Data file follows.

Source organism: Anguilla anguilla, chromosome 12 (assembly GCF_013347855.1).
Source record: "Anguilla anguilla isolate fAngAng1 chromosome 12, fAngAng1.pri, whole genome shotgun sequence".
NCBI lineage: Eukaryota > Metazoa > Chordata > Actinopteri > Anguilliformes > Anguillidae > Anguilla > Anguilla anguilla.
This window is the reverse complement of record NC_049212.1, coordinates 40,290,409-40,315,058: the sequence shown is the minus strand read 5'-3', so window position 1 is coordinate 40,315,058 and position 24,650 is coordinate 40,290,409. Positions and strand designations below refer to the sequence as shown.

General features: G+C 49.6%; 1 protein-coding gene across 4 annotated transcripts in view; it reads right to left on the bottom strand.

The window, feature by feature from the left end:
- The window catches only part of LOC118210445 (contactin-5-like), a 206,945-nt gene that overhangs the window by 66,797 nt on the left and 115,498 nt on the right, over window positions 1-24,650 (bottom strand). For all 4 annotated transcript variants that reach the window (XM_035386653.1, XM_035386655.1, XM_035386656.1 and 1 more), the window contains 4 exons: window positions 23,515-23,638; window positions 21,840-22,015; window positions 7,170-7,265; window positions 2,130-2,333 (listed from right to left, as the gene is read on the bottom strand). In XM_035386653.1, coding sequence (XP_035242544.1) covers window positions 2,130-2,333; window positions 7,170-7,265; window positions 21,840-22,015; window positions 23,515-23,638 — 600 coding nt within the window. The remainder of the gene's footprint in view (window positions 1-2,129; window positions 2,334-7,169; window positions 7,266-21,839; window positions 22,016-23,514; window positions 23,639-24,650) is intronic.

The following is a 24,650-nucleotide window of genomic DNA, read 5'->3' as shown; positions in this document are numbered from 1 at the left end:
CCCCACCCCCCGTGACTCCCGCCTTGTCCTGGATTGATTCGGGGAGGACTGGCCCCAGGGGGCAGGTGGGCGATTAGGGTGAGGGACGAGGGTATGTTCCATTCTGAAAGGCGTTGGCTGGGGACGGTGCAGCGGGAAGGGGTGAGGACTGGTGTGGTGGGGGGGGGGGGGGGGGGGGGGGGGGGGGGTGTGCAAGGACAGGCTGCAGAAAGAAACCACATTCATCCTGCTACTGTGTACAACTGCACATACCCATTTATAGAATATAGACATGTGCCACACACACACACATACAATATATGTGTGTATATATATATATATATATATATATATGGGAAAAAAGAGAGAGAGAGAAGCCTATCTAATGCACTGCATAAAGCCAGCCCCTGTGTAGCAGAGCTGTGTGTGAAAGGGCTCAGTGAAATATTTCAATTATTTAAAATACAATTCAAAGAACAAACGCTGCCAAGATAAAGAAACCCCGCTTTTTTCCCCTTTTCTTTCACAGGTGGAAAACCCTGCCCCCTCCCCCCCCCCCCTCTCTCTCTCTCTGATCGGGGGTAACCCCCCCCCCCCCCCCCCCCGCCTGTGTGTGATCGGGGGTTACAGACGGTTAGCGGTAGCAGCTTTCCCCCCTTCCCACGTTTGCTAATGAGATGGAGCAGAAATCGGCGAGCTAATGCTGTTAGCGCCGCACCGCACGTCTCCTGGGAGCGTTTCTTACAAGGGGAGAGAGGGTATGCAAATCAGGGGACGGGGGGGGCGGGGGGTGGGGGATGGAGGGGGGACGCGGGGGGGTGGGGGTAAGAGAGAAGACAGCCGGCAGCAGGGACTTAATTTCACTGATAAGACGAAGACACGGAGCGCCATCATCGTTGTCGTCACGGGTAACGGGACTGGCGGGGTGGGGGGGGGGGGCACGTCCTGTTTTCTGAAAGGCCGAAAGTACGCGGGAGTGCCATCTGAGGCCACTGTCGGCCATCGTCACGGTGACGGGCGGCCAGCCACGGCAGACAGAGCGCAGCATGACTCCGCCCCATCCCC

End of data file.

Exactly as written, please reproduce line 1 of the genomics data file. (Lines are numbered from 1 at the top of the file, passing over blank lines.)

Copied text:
Source organism: Anguilla anguilla, chromosome 12 (assembly GCF_013347855.1).